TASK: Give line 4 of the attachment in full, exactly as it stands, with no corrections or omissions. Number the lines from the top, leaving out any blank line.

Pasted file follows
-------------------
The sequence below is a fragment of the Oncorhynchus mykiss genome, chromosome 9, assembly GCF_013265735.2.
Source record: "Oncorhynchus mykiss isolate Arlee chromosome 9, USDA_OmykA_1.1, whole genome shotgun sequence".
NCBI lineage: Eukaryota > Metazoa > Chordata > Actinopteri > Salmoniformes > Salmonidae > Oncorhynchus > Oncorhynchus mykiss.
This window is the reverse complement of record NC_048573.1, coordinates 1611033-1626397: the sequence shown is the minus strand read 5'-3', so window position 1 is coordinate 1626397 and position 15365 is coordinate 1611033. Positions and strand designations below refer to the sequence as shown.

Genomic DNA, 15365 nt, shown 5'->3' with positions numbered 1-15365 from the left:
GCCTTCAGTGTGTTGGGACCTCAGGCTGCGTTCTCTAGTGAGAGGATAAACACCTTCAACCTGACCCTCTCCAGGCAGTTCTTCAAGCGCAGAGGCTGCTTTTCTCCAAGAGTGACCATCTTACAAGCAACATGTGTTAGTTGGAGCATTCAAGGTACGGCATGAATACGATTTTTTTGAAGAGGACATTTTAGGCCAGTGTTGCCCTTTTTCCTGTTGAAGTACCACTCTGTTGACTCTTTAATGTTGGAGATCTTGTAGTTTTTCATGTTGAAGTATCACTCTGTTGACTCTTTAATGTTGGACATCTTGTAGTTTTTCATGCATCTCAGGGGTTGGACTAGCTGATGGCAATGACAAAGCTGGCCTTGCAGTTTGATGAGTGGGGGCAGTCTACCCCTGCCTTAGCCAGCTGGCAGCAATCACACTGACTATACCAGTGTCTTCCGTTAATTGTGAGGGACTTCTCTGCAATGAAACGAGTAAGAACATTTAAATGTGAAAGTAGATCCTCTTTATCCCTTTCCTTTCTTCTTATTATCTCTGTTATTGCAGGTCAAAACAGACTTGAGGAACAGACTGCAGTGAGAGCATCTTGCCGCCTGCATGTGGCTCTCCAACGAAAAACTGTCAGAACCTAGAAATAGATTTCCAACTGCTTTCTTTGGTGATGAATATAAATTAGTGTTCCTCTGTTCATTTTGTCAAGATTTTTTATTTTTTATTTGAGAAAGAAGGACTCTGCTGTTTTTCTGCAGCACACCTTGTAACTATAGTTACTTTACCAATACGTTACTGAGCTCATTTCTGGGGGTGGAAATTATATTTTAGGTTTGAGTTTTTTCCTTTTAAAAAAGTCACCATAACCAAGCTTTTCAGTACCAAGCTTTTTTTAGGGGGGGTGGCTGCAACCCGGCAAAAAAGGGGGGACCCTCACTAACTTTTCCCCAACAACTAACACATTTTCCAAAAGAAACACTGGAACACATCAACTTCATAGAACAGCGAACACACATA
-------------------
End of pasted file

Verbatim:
This window is the reverse complement of record NC_048573.1, coordinates 1611033-1626397: the sequence shown is the minus strand read 5'-3', so window position 1 is coordinate 1626397 and position 15365 is coordinate 1611033. Positions and strand designations below refer to the sequence as shown.